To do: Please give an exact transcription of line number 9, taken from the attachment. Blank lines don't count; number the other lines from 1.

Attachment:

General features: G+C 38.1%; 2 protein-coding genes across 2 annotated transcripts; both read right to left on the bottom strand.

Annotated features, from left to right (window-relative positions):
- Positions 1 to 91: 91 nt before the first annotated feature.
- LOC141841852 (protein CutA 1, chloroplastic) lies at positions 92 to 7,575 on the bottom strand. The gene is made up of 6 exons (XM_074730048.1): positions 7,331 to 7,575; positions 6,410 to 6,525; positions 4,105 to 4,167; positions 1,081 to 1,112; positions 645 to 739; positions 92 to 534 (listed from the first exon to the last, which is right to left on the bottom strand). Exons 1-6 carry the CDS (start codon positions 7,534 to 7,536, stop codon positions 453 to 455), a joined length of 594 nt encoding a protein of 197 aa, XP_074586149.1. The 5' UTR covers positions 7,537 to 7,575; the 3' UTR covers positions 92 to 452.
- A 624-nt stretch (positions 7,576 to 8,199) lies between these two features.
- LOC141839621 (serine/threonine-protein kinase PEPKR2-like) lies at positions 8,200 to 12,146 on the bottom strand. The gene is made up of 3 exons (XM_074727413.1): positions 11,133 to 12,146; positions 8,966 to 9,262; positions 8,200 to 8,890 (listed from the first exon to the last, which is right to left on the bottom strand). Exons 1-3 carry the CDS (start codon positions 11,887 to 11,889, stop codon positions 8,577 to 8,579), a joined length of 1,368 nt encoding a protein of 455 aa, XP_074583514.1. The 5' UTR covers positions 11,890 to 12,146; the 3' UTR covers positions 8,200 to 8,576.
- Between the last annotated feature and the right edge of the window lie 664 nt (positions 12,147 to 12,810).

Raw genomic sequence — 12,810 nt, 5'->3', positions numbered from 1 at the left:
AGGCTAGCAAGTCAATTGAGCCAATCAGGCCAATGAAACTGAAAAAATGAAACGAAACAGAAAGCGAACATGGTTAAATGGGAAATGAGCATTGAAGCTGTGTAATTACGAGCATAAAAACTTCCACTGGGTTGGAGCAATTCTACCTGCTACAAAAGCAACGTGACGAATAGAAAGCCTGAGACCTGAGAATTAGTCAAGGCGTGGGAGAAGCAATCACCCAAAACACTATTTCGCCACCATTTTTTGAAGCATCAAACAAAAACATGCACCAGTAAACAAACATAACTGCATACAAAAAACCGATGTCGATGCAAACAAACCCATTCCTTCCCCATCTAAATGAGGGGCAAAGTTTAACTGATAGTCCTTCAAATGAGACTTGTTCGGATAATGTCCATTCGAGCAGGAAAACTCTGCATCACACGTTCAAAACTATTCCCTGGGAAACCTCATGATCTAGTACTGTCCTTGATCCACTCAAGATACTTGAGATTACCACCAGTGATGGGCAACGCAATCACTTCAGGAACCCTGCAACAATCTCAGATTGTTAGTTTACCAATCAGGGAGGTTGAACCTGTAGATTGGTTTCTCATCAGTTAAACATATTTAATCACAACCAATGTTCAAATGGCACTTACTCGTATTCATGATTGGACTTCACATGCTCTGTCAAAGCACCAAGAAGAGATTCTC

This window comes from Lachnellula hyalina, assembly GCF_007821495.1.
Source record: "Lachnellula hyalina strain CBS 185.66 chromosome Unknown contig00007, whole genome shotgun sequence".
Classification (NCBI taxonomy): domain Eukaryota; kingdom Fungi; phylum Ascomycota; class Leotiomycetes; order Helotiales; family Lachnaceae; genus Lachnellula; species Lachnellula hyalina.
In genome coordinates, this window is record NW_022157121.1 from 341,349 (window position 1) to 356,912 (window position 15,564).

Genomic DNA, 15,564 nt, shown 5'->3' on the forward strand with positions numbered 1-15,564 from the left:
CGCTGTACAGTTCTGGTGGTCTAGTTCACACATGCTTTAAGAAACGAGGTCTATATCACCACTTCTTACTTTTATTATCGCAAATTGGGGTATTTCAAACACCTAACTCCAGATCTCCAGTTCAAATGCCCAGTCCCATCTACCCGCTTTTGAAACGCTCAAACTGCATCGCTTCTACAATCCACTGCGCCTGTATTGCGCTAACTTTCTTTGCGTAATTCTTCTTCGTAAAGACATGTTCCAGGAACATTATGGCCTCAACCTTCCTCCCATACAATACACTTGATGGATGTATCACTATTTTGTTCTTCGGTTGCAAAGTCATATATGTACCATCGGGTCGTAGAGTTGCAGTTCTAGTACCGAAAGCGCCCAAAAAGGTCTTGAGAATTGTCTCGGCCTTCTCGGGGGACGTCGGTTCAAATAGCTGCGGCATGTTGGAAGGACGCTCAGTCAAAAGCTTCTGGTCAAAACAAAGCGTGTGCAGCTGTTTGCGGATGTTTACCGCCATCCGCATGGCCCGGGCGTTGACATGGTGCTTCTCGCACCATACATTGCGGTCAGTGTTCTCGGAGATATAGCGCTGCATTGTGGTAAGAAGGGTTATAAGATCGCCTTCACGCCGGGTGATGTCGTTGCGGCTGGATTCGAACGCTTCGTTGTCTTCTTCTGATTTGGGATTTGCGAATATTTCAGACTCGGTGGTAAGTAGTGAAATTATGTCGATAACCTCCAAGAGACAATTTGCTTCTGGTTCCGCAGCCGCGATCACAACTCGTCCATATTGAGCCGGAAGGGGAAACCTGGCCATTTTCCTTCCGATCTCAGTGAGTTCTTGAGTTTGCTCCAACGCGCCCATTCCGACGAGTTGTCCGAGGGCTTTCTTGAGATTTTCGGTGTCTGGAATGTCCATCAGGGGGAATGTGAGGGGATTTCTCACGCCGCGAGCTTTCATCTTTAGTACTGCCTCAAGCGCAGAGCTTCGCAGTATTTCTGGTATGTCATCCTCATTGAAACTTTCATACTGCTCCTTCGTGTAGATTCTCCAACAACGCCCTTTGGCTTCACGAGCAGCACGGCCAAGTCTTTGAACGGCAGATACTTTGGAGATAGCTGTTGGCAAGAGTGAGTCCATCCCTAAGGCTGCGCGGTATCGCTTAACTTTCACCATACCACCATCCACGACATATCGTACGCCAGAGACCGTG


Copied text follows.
AGGCTAGCAAGTCAATTGAGCCAATCAGGCCAATGAAACTGAAAAAATGAAACGAAACAGAAAGCGAACATGGTTAAATGGGAAATGAGCATTGAAGCTGTGTAATTACGAGCATAAAAACTTCCACTGGGTTGGAGCAATTCTACCTGCTACAAAAGCAACGTGACGAATAGAAAGCCTGAGACCTGAGAATTAGTCAAGGCGTGGGAGAAGCAATCACCCAAAACACTATTTCGCCACCATTTTTTGAAGCATCAAACAAAAACATGCACCAGTAAACAAACATAACTGCATACAAAAAACCGATGTCGATGCAAACAAACCCATTCCTTCCCCATCTAAATGAGGGGCAAAGTTTAACTGATAGTCCTTCAAATGAGACTTGTTCGGATAATGTCCATTCGAGCAGGAAAACTCTGCATCACACGTTCAAAACTATTCCCTGGGAAACCTCATGATCTAGTACTGTCCTTGATCCACTCAAGATACTTGAGATTACCACCAGTGATGGGCAACGCAATCACTTCAGGAACCCTGCAACAATCTCAGATTGTTAGTTTACCAATCAGGGAGGTTGAACCTGTAGATTGGTTTCTCATCAGTTAAACATATTTAATCACAACCAATGTTCAAATGGCACTTACTCGTATTCATGATTGGACTTCACATGCTCTGTCAAAGCACCAAGAAGAGATTCTC